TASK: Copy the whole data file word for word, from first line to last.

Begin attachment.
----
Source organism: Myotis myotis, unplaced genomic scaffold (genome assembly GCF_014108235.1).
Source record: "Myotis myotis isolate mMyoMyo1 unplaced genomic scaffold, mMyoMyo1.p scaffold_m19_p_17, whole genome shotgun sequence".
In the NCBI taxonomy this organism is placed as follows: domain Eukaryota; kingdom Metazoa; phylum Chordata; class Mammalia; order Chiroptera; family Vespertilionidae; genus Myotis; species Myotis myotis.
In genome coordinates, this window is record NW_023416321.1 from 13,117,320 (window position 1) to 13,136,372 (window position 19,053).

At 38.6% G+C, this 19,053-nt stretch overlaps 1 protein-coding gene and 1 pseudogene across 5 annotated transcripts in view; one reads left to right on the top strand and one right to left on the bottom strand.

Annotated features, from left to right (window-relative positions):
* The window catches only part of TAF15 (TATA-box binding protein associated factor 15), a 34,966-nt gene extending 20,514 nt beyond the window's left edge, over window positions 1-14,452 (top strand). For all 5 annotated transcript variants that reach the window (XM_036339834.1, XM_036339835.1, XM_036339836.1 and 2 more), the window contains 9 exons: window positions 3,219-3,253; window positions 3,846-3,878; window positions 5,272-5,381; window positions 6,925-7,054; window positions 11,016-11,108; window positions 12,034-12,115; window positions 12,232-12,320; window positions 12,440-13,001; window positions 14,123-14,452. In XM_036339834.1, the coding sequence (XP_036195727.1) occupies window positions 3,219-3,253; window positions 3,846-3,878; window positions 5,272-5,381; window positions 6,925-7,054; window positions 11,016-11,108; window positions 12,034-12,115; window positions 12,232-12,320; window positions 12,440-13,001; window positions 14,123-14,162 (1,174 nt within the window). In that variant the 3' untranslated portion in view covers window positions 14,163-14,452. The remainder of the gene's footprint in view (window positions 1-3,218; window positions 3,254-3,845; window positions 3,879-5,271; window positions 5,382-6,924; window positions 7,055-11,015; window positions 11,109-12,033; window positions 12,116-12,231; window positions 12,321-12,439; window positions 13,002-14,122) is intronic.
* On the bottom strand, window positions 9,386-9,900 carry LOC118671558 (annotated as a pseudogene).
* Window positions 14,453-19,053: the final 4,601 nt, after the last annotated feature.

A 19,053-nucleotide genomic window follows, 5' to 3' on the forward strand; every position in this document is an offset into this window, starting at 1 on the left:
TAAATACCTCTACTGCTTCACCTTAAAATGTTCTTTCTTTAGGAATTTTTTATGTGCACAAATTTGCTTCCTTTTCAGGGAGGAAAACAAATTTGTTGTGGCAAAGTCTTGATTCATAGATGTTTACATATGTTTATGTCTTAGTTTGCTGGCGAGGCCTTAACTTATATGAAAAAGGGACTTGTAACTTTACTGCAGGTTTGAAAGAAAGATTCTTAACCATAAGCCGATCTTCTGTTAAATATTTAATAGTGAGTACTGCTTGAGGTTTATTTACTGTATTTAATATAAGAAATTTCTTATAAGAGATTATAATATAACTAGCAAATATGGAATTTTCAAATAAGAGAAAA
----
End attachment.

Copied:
Source organism: Myotis myotis, unplaced genomic scaffold (genome assembly GCF_014108235.1).
Source record: "Myotis myotis isolate mMyoMyo1 unplaced genomic scaffold, mMyoMyo1.p scaffold_m19_p_17, whole genome shotgun sequence".
In the NCBI taxonomy this organism is placed as follows: domain Eukaryota; kingdom Metazoa; phylum Chordata; class Mammalia; order Chiroptera; family Vespertilionidae; genus Myotis; species Myotis myotis.
In genome coordinates, this window is record NW_023416321.1 from 13,117,320 (window position 1) to 13,136,372 (window position 19,053).

At 38.6% G+C, this 19,053-nt stretch overlaps 1 protein-coding gene and 1 pseudogene across 5 annotated transcripts in view; one reads left to right on the top strand and one right to left on the bottom strand.

Annotated features, from left to right (window-relative positions):
* The window catches only part of TAF15 (TATA-box binding protein associated factor 15), a 34,966-nt gene extending 20,514 nt beyond the window's left edge, over window positions 1-14,452 (top strand). For all 5 annotated transcript variants that reach the window (XM_036339834.1, XM_036339835.1, XM_036339836.1 and 2 more), the window contains 9 exons: window positions 3,219-3,253; window positions 3,846-3,878; window positions 5,272-5,381; window positions 6,925-7,054; window positions 11,016-11,108; window positions 12,034-12,115; window positions 12,232-12,320; window positions 12,440-13,001; window positions 14,123-14,452. In XM_036339834.1, the coding sequence (XP_036195727.1) occupies window positions 3,219-3,253; window positions 3,846-3,878; window positions 5,272-5,381; window positions 6,925-7,054; window positions 11,016-11,108; window positions 12,034-12,115; window positions 12,232-12,320; window positions 12,440-13,001; window positions 14,123-14,162 (1,174 nt within the window). In that variant the 3' untranslated portion in view covers window positions 14,163-14,452. The remainder of the gene's footprint in view (window positions 1-3,218; window positions 3,254-3,845; window positions 3,879-5,271; window positions 5,382-6,924; window positions 7,055-11,015; window positions 11,109-12,033; window positions 12,116-12,231; window positions 12,321-12,439; window positions 13,002-14,122) is intronic.
* On the bottom strand, window positions 9,386-9,900 carry LOC118671558 (annotated as a pseudogene).
* Window positions 14,453-19,053: the final 4,601 nt, after the last annotated feature.

A 19,053-nucleotide genomic window follows, 5' to 3' on the forward strand; every position in this document is an offset into this window, starting at 1 on the left:
TAAATACCTCTACTGCTTCACCTTAAAATGTTCTTTCTTTAGGAATTTTTTATGTGCACAAATTTGCTTCCTTTTCAGGGAGGAAAACAAATTTGTTGTGGCAAAGTCTTGATTCATAGATGTTTACATATGTTTATGTCTTAGTTTGCTGGCGAGGCCTTAACTTATATGAAAAAGGGACTTGTAACTTTACTGCAGGTTTGAAAGAAAGATTCTTAACCATAAGCCGATCTTCTGTTAAATATTTAATAGTGAGTACTGCTTGAGGTTTATTTACTGTATTTAATATAAGAAATTTCTTATAAGAGATTATAATATAACTAGCAAATATGGAATTTTCAAATAAGAGAAAA